Turns out that may be easier said than done. Until recently our common goal was to do as much as we could in as little time as possible for the maximum amount of payoff. We don’t know how to live slow. Foreign correspondence arrives instantaneously via email; Amazon delivers just about anything within hours; any data we need can be accessed in seconds. How can we possibly justify 10 minutes looking at art, an activity with no immediate, tangible takeaway?
Art requires the viewer to seek, find and maintain a personal connection. The artist hopes we will stop, consider, think, and see. That pause, that engagement, sets apart, for example, the completely white canvas by Robert Ryman, dubbed “Twin,” in the collection of The Museum of Modern Art in New York City, from a random doodle in a notebook. The viewer’s gaze and consideration are necessary components of a masterpiece.
Art asks something of the viewer. The mood and emotion conveyed and elicited, the ongoing conversation between the viewer and canvas, the impact a work has on the viewer long after they’ve left the gallery—that is the true purpose of art, and it can’t be achieved in 17 seconds. True art, once seen, must be consumed, digested, and contemplated, or it has not achieved its purpose.
Have you ever seen photos of Leonardo’s Mona Lisa at the Louvre? Most show the modest-sized painting against the stark white wall at the far end of a hall crowded with a sea of tourists—10 to 20 deep on some days—all holding their cameras above their heads and blindly clicking to grab the photo they will post on Facebook to prove they’ve seen the Mona Lisa. But have they? Once they’ve captured the painting digitally, they turn and walk away, none the better for having been there. And if they are lucky enough to go to Paris twice (or more) in their lifetime, it’s a sure bet they won’t return to visit her, complaining it’s not worth fighting the crowds.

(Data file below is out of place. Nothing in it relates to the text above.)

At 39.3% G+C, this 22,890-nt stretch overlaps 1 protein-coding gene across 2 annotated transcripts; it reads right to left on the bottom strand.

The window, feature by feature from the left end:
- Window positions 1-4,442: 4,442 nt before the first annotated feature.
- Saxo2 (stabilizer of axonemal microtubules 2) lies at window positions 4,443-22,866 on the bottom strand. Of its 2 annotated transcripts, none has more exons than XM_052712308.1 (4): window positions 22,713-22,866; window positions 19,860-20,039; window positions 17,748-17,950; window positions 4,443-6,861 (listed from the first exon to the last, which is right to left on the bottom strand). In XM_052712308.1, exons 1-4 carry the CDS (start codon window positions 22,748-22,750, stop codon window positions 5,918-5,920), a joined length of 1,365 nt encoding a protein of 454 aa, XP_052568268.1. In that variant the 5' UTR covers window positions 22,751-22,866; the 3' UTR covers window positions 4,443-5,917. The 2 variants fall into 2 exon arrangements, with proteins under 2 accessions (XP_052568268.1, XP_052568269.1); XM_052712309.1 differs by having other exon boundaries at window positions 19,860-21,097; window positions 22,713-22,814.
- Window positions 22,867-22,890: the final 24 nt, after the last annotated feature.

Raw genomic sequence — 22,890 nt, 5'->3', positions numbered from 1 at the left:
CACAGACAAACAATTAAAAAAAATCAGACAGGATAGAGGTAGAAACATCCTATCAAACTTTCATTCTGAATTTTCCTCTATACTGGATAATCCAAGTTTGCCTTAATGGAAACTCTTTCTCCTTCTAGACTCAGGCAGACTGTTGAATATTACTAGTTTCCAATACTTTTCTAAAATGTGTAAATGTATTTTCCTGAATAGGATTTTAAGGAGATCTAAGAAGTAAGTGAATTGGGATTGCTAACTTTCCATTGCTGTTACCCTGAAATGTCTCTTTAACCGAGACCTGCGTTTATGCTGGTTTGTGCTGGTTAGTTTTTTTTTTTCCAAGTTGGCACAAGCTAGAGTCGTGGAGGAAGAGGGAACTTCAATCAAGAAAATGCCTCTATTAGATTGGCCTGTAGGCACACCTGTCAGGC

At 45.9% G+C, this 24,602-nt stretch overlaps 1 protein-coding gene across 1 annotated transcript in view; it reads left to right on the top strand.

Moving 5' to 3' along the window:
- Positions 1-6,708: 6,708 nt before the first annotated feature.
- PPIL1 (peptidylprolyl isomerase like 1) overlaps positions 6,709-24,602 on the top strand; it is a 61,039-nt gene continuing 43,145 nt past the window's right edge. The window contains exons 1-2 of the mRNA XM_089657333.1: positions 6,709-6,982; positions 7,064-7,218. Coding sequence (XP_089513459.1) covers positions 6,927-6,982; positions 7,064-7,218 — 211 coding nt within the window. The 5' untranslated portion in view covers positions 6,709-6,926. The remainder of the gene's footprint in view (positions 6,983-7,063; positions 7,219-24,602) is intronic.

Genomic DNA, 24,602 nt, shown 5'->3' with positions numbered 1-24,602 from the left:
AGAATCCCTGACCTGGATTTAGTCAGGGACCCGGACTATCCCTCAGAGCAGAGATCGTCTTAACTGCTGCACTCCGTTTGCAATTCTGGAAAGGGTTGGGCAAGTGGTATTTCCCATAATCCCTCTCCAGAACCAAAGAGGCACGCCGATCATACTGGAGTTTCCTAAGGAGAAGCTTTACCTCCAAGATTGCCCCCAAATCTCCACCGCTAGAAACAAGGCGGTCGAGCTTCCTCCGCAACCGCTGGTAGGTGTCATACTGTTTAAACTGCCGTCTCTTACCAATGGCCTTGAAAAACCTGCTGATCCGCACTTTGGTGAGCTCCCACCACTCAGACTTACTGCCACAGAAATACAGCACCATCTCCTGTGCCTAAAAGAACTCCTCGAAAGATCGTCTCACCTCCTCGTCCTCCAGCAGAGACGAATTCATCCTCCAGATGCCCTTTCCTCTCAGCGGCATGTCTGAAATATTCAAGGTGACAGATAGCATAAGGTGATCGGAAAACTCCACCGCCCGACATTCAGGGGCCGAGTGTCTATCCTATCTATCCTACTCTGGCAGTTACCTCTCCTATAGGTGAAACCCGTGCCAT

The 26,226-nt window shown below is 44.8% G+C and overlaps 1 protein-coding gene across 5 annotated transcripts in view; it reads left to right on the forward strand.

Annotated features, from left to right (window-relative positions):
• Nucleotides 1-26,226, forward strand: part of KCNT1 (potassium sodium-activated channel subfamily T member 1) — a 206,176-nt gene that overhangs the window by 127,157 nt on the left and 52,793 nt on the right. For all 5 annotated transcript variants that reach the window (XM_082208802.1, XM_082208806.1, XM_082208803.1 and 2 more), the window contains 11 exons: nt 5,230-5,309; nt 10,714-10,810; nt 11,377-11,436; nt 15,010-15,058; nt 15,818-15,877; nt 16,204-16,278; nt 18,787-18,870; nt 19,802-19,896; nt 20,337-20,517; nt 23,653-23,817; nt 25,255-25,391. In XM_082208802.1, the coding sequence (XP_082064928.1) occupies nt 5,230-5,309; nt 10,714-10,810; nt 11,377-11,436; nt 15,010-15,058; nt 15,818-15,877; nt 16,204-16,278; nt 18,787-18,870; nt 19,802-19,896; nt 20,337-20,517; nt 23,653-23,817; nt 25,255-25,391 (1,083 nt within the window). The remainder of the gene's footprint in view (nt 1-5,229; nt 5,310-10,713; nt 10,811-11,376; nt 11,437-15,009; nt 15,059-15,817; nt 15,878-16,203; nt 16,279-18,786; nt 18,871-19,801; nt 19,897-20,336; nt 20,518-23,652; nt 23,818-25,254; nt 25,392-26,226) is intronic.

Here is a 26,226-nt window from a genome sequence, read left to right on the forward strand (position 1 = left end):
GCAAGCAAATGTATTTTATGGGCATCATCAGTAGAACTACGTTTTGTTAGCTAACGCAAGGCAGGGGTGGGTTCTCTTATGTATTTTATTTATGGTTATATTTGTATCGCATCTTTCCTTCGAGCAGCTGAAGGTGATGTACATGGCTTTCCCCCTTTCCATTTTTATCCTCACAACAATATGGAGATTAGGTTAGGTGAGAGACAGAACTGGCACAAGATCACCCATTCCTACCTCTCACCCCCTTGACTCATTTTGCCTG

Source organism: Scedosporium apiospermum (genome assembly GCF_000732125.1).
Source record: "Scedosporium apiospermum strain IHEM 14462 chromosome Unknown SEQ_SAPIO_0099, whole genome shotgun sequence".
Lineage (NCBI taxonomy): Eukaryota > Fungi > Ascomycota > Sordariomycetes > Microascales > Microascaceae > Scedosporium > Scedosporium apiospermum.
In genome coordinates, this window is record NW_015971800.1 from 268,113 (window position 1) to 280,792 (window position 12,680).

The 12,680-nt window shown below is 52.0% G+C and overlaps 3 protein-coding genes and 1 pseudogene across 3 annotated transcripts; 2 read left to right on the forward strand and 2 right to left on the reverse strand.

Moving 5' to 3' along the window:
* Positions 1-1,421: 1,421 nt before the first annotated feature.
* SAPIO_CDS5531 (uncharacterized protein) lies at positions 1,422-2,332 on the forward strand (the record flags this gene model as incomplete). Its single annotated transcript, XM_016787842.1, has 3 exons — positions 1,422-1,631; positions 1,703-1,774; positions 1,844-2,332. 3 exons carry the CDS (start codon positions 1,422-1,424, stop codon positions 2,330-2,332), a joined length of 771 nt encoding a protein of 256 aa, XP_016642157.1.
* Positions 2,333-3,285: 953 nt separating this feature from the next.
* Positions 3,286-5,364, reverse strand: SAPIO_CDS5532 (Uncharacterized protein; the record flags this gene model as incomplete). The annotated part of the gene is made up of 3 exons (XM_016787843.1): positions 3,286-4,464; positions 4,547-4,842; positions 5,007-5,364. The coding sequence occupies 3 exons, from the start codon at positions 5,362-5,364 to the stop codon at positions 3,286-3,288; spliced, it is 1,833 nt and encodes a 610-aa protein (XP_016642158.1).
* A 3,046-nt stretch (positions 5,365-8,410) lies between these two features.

But for art fans, returning again and again to visit favorite works is like seeing an old friend. New details emerge upon repeat visits: the brushstrokes, the light, the hidden messages, the movement. For them, visiting their favorite artwork is a once-in-a-lifetime experience, each time they go. For the rest, looking at art should at least serve as a form of momentary meditation.
Spending time with a work of art moves you beyond the surface, the first impression, your mistaken idea that you must understand what the artist was saying. Because when you take the time to look, you find what speaks to you. You experience the palette, textures, light, vibrations and movement. You note how its impression changes at various times of day, how it means something different at a new stage of your life. The work becomes your own and its meaning is found within you—in light of your memories, your emotions, your biases. The next time you see that work, which could be weeks or months or years from now, you may feel something completely new as you gaze at it. The artwork has remained the same, but you’ve changed, and you begin to see and feel and understand the work as you never could before. You’ve grown older and wiser, and so, magically, has the masterpiece.